If you are there for luxury, they have romantic sunset cruises on the river and pricey five star spas to indulge.

Beware of the elephant tours, many of them are not the well-respected elephant sanctuaries but instead are money-making tourist traps where the elephants are badly abused to break them down to submission for tourists to ride. Look into the tours before you book them, you don’t need to look far to see how mis-treated elephants are for the sake of tourists.

Luang Prabang was probably my favourite place in Asia, if not only for the incredible Kuang Si falls, then for the rich culture, deep-rooted traditions and historical features.

Next stop: Vang Vieng!

 

June Month 6: Meditation (Part Two)


Challenge: Meditate
Charity: Be Me Project
Total £ accrued: £20
Reflection: “Sometimes, you have to look back in order to understand the things that lie ahead.” – Yvonne Woon


The Sixth Challenge: To Meditate

 img_0250

What do you wake up for?

It’s been a challenging month, mixing the excitement of travelling with the serenity of meditation. But it really has had me thinking more and more about life and what it’s all about.

Earlier this month, I posted this on social media:

today i woke

The purpose for this was not to make us sad about where they are currently, but to make us think about the reason why we do what we do. A question as much to myself as to everyone else; why do we wake up every morning, what is our purpose and plan for our lives?

I have been so blessed to be able to travel around Thailand, Cambodia and Vietnam, but one thing that I was made increasingly aware of, was the fact that so few of the people I met and saw in local communities would ever be able to afford to save, let alone travel. For many, the reason they wake up and do life is to feed themselves and their families for that day. If they have enough food that day and a little to spare the next day, they consider it a very good day.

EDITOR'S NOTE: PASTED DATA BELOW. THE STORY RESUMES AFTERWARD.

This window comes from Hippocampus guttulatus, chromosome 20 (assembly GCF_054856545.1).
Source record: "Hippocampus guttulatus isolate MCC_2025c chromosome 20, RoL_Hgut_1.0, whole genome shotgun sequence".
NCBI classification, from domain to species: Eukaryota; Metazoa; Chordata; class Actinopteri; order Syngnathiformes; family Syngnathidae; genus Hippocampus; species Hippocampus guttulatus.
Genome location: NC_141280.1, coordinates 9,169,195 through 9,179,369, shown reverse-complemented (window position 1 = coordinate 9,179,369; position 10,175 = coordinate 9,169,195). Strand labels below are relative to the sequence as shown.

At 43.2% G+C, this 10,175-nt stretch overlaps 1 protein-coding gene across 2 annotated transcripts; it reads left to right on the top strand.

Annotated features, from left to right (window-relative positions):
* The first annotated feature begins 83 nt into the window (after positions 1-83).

So what are your reasons? There are no right answers, only, let’s make sure we know what we are waking up for each day.

 

Taking in the Beautiful


Nature has gifted us with so much that we take for granted. The earth is a giant gift that keeps giving as we enjoy it’s warmth or coolness, varied fruits and food, drink, fuel, medicines, clothes and so much more. Isn’t it funny to think that everything, absolutely everything that we have comes from this earth?

The other gift that is ours for free is the absolute beauty that is all around us, this in itself is taken for granted most. There is something about pure beauty that just heals the soul, nourishes the mind and swells up the heart. It’s as if you absorb beauty through your eyes and it fills your entie being.


I have been lucky enough to explore some of these places of immense beauty abroad, but if I’m honest, I really didn’t have to come this far for it. Surrey, especially where I live, is full of breathtaking views that just seem to melt away my problems when I stop to take it in.
Next time you see something beautiful, do take time to sit and absorb with your eyes (and not always with your lense). You might find you take more away with you than you expect.

The Conclusion


Success rate: 87% (5 days failed out of 30)
Cost per fail: £5
Money raised for charity: £25


Because you’re worth it!


Meditation has not been as easy as I thought as it is just as important to give quality time to it as it is to actually do it.

Being on tour at the beginning of the month meant early mornings and late nights with not much option for quality meditation time. This is where I lost the most days. But when I did get into meditation, I found the time went so fast and often I would be there for 10, 15 minutes without realising.

I took advantage of the opportunity I had to be in stunning locations, this made meditation easy and it came naturally to me. I have been able to meditate on beaches, at waterfalls, on boats, in temples, in the ocean and even in the deeply tragic killing fields that offered so much beauty yet had seen such horror.

This slideshow requires JavaScript.


I have really felt the benefit of this and will continue to do this daily, it is something that grows with time as you get spiritually, mentally and emotionally stronger.

Next: July’s Challenge – Water!